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THE ROLE OF ACTIVIN-C in CANCER BIOLOGY
Francesco Elia Marino, Gail Risbridger and Elspeth Gold.
Inhibins and activins are essential for normal reproductive and endocrine function. Previous literature showed that loss of INHA encoding for inhibin-α subunit in mice results in development of gonadal (sex-cord stromal) and adrenal tumorigenesis. However, a strong paradox has emerged regarding the function of INHA in human tumors primarily due to conflicting studies. A correlation has been found between the over-expression of activin-A by the tumors in the inhibin-deficient mice and severe cancer-associated cachexia, which has a profound impact on survival. Therefore, activin antagonism has been used to modulate the sex-cord stromal tumor growth rate both in vivo and in vitro. Recent work has shown that activin-C is an additional activin-A antagonist, despite being considered biologically redundant for several years. A preliminary study conducted in the inhibin-deficient mouse model, showed that over-expression of activin-βC has a beneficial effect, modulating sex-cord stromal tumors development and attenuating the cancer-associated cachexia phenotype.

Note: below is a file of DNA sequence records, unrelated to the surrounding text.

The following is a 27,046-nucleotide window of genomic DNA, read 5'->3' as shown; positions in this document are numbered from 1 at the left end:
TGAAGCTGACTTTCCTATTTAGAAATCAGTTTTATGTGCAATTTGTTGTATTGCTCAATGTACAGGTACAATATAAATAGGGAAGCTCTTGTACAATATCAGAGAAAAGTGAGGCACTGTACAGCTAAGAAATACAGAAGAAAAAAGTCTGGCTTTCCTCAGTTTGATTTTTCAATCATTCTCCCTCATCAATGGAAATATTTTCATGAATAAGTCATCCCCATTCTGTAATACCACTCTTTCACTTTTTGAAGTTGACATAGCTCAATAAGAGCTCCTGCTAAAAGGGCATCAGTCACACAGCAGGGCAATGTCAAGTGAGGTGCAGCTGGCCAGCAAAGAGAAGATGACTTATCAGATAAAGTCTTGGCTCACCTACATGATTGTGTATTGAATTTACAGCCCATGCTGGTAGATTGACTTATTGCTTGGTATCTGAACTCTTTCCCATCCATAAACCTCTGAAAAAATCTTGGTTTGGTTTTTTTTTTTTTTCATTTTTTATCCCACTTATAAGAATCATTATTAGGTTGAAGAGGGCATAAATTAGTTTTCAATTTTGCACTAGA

The overall objectives of my research were to clarify the incongruity regarding the inhibin-α subunit in human versus mouse and to further explore the biological function of activin-βC in vivo and in vitro defining its effect on gonadal, adrenal tumorigenesis and cancer-cachexia. Finally, my work wanted to clarify if activin-C is a tumor suppressor in the inhibin knockout mice.
Initially my work re-evaluated the inhibin/activin pathway in human gonadal and adrenal cancers using contemporary protein and mRNA expression data for pathway components rather than inhibin-α alone. Clarification of the inhibin/activin expression profile in human cancers represented an essential part of the study in order to validate the in vivo findings described in the mouse model for potential translational applications. The study also described, for the first time, a comprehensive protein expression profile of activin-C in reproductive and adrenal cancers and its effect on a human Granulosa cell line (COV434).
The study then proceeded to determine whether over-expression of activin-βC modulated adrenal tumors in gonadectomized inhibin deficient mice. Male and female WT, ActC++, α-KO (INHAKO), and α-KO/ActC++ mice were gonadectomized and monitored up to 30 weeks of age. Markers of apoptosis and proliferation were assessed, and survival analyses were conducted in the castrated animals versus the sham operation control groups.
Finally my work identified the potential molecular mechanism by which activin-C increased survival and modulated cancer-associated cachexia in the α-KO mice. Western blot analysis for the specific E3 ubiquitin ligase, atrogin-1 and MuRF1, effectors Smad-2/Smad-3 and myostatin was performed in the gastrocnemius muscle. Histopathology and survival analysis was conducted in animals from the same breeding cohort. The study also explored the impact of over-expression of activin-βC on the serum levels of activin-A, inflammatory cytokines (TNF-α, IL-6 and IF-γ), hormonal profile and bone density.